Please use this identifier to cite or link to this item: https://doi.org/10.1080/10408390701347769
Title: Phase separation in biopolymer gels: A low- to high-solid exploration of structural morphology and functionality
Authors: Kasapis, S. 
Keywords: High-solid gels
Low-solid gels
Phase separation
Processed products
Issue Date: Apr-2008
Source: Kasapis, S. (2008-04). Phase separation in biopolymer gels: A low- to high-solid exploration of structural morphology and functionality. Critical Reviews in Food Science and Nutrition 48 (4) : 341-359. ScholarBank@NUS Repository. https://doi.org/10.1080/10408390701347769
Abstract: Phase separation in protein and polysaccharide gels remains one of the basic tools of achieving the required structural properties and textural profile in food product formulations. As ever, the industrialist is faced with the challenge of innovation in an increasingly competitive market in terms of ingredient cost, product added-value, and expectations of a healthy life-style to mention but a few. It appears, however, that a gap persists between the fundamental knowledge and a direct application to food related concepts with a growing need for scientific input. Furthermore, within the context of materials science, there is a tendency to examine research findings in either low- or high-solid systems without considering synergistic insights/benefits to contemporary needs, spanning the full range of relevant time-, length-, and concentration scales. This review highlights the latest attempts made to utilize and further develop fundamental protocols from the advanced synthetic polymer research as a source of inspiration for contemporary bio-related applications in low- and intermediate-solid composite gels. Then, it takes advantage of this school of thought to "force a passage" through the phase topology and molecular dynamics of binary biopolymer mixtures at high levels of co-solute. It is hoped that these phenomenological and fundamental tools should be able to bridge the divide in the analysis of the two "types" of composite materials (from low to high solids) thus dealing effectively with the specific and often intricate problems of their science and applications. Copyright © Taylor and Francis Group, LLC.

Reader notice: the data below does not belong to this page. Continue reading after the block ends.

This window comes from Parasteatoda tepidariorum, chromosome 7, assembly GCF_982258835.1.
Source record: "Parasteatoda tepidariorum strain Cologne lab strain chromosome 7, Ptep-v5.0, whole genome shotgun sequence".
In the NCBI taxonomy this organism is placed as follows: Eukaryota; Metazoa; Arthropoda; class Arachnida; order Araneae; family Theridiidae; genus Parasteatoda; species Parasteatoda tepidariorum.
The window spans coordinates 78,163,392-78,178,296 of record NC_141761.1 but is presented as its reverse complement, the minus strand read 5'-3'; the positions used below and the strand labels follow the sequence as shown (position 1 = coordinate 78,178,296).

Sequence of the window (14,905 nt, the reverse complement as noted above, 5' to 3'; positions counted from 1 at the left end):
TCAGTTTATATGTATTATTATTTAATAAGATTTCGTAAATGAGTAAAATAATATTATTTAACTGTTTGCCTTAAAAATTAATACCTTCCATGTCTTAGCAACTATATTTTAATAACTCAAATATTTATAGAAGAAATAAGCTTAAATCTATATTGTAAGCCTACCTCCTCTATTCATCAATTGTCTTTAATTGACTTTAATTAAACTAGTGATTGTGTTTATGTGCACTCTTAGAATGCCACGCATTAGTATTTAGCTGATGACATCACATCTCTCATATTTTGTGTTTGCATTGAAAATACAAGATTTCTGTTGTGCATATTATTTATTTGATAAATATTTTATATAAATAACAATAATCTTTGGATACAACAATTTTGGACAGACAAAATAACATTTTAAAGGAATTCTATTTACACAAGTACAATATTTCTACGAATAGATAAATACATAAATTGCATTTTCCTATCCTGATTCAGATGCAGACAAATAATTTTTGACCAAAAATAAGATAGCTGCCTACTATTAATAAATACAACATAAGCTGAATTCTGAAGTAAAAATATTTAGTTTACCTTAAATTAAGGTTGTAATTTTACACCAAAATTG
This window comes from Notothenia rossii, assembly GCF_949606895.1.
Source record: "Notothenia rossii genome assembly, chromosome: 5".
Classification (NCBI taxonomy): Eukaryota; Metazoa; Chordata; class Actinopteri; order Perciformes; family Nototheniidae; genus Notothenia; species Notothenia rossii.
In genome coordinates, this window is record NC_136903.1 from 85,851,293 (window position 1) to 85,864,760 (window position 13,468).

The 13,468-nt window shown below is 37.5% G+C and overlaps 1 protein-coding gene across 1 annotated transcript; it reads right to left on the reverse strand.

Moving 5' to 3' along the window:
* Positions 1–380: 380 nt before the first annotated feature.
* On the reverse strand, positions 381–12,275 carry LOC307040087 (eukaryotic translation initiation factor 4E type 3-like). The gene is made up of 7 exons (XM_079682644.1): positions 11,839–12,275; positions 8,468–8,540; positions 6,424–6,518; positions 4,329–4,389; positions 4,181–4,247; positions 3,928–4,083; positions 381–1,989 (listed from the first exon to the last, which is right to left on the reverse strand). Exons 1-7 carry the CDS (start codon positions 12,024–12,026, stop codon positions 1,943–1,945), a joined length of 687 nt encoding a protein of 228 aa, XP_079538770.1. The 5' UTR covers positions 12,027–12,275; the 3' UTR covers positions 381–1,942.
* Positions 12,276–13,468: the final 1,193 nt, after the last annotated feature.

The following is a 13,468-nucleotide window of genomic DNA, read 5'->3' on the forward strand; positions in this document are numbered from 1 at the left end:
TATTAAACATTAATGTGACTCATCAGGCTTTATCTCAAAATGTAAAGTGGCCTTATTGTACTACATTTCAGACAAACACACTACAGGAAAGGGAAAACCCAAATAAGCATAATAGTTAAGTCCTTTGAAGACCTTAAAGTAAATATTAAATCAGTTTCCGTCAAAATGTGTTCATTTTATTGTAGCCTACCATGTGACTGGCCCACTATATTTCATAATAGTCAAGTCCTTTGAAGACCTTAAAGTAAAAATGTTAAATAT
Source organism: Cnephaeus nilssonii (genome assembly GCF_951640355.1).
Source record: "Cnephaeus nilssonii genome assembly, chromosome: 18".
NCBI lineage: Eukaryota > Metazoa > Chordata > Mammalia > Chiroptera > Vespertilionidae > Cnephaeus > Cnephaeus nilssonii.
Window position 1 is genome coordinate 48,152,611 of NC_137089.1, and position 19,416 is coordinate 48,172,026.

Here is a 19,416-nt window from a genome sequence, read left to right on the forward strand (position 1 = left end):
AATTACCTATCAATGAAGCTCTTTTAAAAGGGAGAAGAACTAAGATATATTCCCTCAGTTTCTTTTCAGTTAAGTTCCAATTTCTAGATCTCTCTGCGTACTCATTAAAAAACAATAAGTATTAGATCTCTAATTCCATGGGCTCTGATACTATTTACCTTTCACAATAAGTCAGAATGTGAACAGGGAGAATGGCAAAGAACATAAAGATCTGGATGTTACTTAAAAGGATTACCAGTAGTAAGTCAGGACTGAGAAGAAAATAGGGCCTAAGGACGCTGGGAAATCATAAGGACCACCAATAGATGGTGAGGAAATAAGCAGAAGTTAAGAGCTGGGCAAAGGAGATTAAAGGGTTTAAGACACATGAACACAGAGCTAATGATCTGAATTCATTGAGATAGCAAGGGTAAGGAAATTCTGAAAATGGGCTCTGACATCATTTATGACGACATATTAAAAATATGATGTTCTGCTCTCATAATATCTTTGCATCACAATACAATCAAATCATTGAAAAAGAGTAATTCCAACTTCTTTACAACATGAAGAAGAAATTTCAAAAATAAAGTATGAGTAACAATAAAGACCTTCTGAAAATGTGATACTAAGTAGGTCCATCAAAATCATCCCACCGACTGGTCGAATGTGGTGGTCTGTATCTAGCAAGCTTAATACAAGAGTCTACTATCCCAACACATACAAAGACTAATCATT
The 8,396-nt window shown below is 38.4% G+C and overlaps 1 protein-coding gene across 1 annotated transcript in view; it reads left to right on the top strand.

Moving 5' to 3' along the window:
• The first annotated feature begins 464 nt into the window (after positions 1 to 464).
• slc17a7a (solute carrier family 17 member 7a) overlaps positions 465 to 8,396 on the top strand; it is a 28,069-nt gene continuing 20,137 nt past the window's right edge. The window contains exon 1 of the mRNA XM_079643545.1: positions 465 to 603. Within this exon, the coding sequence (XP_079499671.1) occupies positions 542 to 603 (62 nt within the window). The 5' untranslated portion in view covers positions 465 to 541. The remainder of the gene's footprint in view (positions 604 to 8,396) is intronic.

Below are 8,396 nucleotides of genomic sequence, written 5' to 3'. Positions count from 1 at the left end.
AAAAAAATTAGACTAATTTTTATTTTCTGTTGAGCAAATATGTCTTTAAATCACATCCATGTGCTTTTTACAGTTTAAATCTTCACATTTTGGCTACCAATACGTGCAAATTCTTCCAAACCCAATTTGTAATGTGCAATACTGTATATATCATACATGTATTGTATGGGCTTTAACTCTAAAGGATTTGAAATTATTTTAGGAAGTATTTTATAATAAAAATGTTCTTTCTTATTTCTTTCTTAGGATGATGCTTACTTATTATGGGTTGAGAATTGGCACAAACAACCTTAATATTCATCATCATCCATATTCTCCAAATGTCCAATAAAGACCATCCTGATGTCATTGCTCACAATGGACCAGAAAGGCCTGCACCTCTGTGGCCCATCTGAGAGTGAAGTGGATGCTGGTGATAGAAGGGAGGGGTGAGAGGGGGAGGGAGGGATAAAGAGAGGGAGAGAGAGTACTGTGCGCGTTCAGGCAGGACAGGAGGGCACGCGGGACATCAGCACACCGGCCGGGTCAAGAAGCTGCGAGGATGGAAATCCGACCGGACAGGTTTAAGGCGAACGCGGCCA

Source Title: Critical Reviews in Food Science and Nutrition
URI: http://scholarbank.nus.edu.sg/handle/10635/76742
ISSN: 10408398
DOI: 10.1080/10408390701347769
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